Decoy construction was as varied as the great variety of men who made them. The end result was the product of many factors that included the carver's line of trade, his knowledge of the species, where he lived, his choice of material, his skill as a carver, and finally his temperament. Was his carving to be strictly utilitarian or did he search out the "essence" of the bird as it took form in his hands?
Decoy carving is probably the earliest example of American Folk Art. While form was defined by function, the spirit of the carver defined the spirit of the bird. In the early part of the 20th Century, after legislation that restricted hunting practices and outlawed all shorebird shooting was passed, most of the old carvings were thrown away. Fortunately this is one bird that was saved from the driftwood fire on the beach.
Roughly carved so the knife marks simulate feathers, even the loss of most of the original paint does not keep us from recognizing the plumage pattern and coloration. This is a wonderful working 19th Century shorebird decoy that has been shot over and bears the scars to prove it. It is structurally sound, of two piece construction with a dry original surface, and a fine example of the decoy carver's art. Unembellished by any fancy wing carving or paint patterns (now), the bird simply "is" and projects it's serenity and gracefulness to anyone who will listen. As with any form of art, it should speak to us. For those who can look past the scars of the past, this little shorebird is a worthwhile addition to any Folk Art Collection.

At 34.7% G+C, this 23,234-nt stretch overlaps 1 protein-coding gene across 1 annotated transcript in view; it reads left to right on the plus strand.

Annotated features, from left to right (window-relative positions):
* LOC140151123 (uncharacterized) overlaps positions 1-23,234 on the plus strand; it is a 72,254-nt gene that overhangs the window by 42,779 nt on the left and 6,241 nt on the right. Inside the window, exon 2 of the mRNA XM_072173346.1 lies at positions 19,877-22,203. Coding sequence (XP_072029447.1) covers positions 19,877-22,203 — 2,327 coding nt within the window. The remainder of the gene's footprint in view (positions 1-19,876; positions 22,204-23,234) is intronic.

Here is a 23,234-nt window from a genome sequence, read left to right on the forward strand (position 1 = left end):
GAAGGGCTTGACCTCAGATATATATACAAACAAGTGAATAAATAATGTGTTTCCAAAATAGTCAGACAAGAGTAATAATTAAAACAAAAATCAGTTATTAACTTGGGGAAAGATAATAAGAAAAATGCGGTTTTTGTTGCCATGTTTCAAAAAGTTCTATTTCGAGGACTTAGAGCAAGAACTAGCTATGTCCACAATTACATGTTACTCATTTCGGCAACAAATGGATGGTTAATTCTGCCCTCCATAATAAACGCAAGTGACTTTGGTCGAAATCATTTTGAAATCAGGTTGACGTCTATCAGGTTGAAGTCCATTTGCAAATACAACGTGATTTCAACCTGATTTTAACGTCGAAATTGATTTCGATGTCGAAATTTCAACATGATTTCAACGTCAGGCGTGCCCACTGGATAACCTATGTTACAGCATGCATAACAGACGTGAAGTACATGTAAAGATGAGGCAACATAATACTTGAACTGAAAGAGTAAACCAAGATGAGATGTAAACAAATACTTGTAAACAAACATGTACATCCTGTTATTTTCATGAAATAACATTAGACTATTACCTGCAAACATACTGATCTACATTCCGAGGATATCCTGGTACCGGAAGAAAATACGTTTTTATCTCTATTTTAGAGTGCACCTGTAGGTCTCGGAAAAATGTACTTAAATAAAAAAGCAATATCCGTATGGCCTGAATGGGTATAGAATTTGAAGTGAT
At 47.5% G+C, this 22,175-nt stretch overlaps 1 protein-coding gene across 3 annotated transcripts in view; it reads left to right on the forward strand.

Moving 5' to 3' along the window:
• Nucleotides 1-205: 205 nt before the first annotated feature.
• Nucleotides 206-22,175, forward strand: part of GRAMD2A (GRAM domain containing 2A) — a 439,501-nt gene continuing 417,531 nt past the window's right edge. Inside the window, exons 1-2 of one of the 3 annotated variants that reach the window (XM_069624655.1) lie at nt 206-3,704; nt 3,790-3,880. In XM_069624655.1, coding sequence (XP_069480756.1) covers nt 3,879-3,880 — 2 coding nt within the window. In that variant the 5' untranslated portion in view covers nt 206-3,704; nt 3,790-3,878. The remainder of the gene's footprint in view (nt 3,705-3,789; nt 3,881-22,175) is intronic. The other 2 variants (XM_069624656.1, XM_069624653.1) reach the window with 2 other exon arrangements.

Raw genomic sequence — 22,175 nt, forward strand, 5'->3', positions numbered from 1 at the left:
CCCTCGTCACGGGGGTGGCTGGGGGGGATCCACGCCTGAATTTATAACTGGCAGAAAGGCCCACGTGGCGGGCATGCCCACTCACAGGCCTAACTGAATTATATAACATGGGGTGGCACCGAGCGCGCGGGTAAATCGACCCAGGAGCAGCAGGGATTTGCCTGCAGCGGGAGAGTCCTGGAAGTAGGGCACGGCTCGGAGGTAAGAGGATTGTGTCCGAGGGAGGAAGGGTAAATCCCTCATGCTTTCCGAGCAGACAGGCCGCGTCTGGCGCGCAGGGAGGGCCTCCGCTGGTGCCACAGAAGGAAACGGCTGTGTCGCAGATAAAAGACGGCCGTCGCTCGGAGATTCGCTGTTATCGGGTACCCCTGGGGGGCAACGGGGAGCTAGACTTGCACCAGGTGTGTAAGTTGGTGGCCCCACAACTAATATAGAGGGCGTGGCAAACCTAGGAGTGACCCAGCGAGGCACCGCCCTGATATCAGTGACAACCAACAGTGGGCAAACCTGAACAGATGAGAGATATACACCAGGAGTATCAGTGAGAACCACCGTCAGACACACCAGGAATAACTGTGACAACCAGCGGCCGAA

Size is 13" long and @ 13-1/2" tall on the stand.
Questions? Ask the Ferret!